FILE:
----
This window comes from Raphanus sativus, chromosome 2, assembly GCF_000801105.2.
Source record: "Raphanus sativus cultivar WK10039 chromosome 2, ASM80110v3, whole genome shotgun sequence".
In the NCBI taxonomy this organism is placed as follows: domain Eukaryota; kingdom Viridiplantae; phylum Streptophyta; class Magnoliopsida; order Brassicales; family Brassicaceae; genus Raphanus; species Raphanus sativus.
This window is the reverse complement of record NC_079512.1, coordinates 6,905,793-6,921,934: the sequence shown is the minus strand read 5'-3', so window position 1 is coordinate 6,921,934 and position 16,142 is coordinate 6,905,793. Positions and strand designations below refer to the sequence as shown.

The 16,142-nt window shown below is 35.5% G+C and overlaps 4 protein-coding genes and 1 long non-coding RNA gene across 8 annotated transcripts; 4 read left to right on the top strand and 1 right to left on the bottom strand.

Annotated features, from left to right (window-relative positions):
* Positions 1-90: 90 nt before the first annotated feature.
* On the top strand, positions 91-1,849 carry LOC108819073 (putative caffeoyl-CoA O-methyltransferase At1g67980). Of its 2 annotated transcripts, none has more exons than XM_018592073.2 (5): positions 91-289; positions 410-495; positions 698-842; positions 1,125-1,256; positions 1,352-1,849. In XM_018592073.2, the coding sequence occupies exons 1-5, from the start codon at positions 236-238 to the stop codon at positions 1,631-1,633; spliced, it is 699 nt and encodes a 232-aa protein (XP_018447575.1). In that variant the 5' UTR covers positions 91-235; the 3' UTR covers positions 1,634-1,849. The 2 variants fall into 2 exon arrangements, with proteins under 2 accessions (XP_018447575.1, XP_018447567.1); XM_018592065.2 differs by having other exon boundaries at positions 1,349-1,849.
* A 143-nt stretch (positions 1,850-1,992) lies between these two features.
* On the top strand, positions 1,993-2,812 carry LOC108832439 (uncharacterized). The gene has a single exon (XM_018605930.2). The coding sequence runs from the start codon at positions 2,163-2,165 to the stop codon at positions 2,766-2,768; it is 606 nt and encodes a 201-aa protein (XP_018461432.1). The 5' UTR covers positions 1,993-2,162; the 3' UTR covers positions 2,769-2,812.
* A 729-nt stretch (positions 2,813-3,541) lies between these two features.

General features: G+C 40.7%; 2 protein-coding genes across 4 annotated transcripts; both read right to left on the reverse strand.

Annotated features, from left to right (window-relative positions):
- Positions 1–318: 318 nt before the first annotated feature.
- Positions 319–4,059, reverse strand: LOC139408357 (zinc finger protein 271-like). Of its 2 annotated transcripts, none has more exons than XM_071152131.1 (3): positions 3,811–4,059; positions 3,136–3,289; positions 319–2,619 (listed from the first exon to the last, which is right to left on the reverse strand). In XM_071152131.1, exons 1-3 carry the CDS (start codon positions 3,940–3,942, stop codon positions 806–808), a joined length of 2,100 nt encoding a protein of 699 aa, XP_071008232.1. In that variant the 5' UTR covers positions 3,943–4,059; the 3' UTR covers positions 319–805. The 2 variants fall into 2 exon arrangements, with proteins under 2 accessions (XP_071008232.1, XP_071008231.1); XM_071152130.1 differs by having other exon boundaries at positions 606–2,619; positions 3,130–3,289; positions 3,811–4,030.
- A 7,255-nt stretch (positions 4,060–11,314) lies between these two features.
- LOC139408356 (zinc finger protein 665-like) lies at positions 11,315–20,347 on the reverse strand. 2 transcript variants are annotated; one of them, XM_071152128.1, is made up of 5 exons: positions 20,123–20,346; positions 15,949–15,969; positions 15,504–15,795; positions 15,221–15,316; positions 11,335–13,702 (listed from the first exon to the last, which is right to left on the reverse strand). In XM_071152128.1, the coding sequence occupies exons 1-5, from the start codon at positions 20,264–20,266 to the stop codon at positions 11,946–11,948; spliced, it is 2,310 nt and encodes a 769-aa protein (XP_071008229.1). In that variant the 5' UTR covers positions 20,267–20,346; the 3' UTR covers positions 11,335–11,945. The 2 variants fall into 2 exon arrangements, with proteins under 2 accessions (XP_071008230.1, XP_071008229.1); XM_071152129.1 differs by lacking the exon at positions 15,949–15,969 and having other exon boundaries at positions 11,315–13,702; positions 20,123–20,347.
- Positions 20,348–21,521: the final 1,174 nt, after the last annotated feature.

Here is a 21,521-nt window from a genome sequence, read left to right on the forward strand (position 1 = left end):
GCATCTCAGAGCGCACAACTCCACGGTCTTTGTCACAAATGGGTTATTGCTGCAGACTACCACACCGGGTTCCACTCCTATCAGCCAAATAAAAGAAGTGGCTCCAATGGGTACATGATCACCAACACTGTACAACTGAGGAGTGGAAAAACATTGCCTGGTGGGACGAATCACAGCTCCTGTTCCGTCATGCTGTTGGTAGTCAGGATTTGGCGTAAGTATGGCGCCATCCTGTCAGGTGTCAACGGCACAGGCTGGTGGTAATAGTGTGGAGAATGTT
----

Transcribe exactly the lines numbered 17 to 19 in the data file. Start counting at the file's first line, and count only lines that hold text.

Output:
- LOC139408356 (zinc finger protein 665-like) lies at positions 11,315–20,347 on the reverse strand. 2 transcript variants are annotated; one of them, XM_071152128.1, is made up of 5 exons: positions 20,123–20,346; positions 15,949–15,969; positions 15,504–15,795; positions 15,221–15,316; positions 11,335–13,702 (listed from the first exon to the last, which is right to left on the reverse strand). In XM_071152128.1, the coding sequence occupies exons 1-5, from the start codon at positions 20,264–20,266 to the stop codon at positions 11,946–11,948; spliced, it is 2,310 nt and encodes a 769-aa protein (XP_071008229.1). In that variant the 5' UTR covers positions 20,267–20,346; the 3' UTR covers positions 11,335–11,945. The 2 variants fall into 2 exon arrangements, with proteins under 2 accessions (XP_071008230.1, XP_071008229.1); XM_071152129.1 differs by lacking the exon at positions 15,949–15,969 and having other exon boundaries at positions 11,315–13,702; positions 20,123–20,347.
- Positions 20,348–21,521: the final 1,174 nt, after the last annotated feature.

Here is a 21,521-nt window from a genome sequence, read left to right on the forward strand (position 1 = left end):